The Opinion section shrunk from a weekday two pages to one. What it means is the likely end to — or at least severe reduction in — guest editorials. We loved reading enlightening arguments by local academics, especially the many well-done pieces by Cleveland State University urban-planning professors. Is this also the end of Maureen Dowd and other national columnists in the pages of the PD?
BUSINESS Business is booming. OK, maybe not ad sales — only two small “spa” ads, one for fireworks and one for erectile dysfunction in the Sports section. (Hey, the newspaper really is just like the Web!)
But take a look at Tuesday’s business section: six pages of news and much of it local. If you’re counting at home, that’s bylined articles from nine PD reporters (only two less than the Metro section).
And we learned a lot. Ohio rolled out the rubber carpet by OK’ing $18 million in tax benefits for Bridgestone in the competition for its $60 million technical center. (The state agency also approved a credit for a Chinese-owned medical device company looking to locate its headquarters in Beachwood.)
Plus prices are up for fireworks, corn on the cob and flights on Continental (of course, we missed that two-hour window where fares stayed the same). But still we’re left wondering why the juiciest story of all (“EEOC sues Spitzer Motor City for fourth time”) got buried at the bottom of C6. As for the new MoneyWise page, we like the new format, especially the PD1K, where you’ll realize that $1,000 invested in most companies of local interest isn’t good business.
Maybe that’s reason enough to call Shawn Buffum in the PD ad department to inquire about that unsold stock island position.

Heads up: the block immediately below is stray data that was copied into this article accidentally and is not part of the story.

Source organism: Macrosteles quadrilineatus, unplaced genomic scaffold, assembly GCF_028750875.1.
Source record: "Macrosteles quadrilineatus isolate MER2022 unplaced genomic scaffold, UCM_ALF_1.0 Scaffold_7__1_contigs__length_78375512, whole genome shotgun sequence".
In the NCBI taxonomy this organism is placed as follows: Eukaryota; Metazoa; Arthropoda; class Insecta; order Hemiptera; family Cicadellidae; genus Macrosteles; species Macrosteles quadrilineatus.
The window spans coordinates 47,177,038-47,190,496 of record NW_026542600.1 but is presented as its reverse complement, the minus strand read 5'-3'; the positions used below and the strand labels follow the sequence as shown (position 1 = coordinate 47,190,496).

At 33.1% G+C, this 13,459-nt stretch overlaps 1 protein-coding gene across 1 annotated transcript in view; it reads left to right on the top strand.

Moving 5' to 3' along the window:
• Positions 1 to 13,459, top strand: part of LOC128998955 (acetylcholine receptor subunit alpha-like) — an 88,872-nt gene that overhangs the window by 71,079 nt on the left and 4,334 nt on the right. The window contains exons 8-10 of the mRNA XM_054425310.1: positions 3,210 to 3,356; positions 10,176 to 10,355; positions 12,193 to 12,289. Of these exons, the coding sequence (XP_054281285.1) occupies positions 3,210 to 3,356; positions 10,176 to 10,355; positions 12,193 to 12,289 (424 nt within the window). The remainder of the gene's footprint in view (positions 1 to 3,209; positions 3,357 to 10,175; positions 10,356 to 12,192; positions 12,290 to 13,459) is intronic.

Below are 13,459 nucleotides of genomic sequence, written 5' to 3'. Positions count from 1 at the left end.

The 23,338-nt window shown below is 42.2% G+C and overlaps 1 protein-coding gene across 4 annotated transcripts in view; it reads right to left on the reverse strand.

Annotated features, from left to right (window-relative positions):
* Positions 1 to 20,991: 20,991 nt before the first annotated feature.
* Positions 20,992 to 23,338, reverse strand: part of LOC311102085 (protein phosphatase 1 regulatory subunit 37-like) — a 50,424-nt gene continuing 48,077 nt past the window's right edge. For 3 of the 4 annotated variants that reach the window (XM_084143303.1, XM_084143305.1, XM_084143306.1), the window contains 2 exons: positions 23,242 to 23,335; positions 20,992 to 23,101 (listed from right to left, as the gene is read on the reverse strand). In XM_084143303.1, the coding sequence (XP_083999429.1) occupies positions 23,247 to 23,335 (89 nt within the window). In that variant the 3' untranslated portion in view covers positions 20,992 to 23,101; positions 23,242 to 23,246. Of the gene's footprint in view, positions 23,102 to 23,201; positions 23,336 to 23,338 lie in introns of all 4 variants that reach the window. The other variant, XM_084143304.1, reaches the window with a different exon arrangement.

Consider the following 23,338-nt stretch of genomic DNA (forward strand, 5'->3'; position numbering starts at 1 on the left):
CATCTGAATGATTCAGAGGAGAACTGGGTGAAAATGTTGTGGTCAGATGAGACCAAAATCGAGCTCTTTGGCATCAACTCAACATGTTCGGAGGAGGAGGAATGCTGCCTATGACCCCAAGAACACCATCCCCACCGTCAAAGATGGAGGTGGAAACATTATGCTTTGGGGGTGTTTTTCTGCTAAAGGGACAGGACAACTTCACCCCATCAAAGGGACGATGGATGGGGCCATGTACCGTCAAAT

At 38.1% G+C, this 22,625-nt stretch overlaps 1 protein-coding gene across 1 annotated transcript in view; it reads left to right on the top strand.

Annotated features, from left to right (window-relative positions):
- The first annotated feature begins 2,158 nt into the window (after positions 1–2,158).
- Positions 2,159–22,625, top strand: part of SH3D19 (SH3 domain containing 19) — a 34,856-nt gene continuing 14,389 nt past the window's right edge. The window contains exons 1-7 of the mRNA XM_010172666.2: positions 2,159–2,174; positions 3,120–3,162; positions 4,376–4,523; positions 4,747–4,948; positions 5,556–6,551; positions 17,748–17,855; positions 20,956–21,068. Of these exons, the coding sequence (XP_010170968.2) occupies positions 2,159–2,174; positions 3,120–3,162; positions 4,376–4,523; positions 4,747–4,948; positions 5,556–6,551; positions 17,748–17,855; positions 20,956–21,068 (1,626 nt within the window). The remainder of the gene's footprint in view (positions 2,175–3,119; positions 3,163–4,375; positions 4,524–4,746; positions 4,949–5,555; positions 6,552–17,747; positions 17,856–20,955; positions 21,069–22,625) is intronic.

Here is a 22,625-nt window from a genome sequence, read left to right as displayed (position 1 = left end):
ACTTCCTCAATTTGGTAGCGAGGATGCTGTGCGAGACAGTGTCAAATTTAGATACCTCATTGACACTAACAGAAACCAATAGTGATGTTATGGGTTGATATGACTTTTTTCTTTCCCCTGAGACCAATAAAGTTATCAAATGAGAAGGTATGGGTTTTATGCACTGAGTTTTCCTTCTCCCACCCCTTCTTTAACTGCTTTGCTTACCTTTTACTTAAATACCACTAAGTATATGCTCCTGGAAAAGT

COMICS The changes make it feel awkward to read, but we’ll get over it. It’ll be fine in a week.
Wednesday, July 02, 2008 11:53:45 AM by edward
It is just rearranging the furniture. Cosmetic changes do nothing for the rotting girding left holding up this anachronism. The days of newspapers are gone. It's over. They had a great run and it was a lot of fun, but I now get my news over the Internet and advertisers realize that and are moving to the Web as well. There is no economic model that can make newspapers work in this environments. So more shorts, or longer stories doesn't matter. Newspapers are left stark naked and shivering in the cold either way.
Wednesday, July 02, 2008 12:13:21 PM by Anonymous
Not everyone wants their news online and can't access the internet where they read the paper. Newspapers can still survive in some degree in their current form it might be a much smaller product, with the internet being the main thing, but they can still work.
Wednesday, July 02, 2008 1:37:40 PM by Anonymous
Where do you think 'the Internet' gets the news from? Without news providers like newspapers, all you'd have left is press releases and blogs.
Wednesday, July 02, 2008 2:33:39 PM by Anonymous
I love people who say, "I get my news over the Internet." Where do you think that "news" comes from? Newspapers and the reporters, editors, photographers and designers who produce them. Without newspapers, and those people, the Internet is as empty as some people's heads.
Wednesday, July 02, 2008 3:42:50 PM by John Ettorre
Kind of hilariously ironic that Cleveland Magazine, of all outlets, is writing about the transformation of serious journalism to fluff. ClevMag, after all, made that transformation itself some years ago.
Friday, July 04, 2008 3:02:57 PM by Anonymous
Oh, look, it's the weinerman, again dragging his knuckles about "design". Jeez, Get a life Knilands,. Wonder who will dance on who's grave first, a drooling dolt design or the doltish drooler Knilands?
Saturday, July 05, 2008 5:43:41 AM by Anonymous
I assume Wenalway is the guy writing 100-inch stories that no one would read were it not for a "drooling dolt" laboring to design a page that invites readers to give it a chance.
Saturday, July 05, 2008 11:51:06 PM by Boris Sum Moore
I'm surprised the Plain Dealer's newshole has been as large as it's been for this long. Considering circulation and ads have been trending down for how many decades just like Cleveland. I'm tired of people ragging on their local papers. Radio and TV get their tips from newspapers. And the Internet, of course. The Associated Press has very little original content anymore, it's all generated from local members, primarily newspapers. When the newspapers are gone, what you'll have left is crap like Cleveland magazine. Good luck, Cleveland.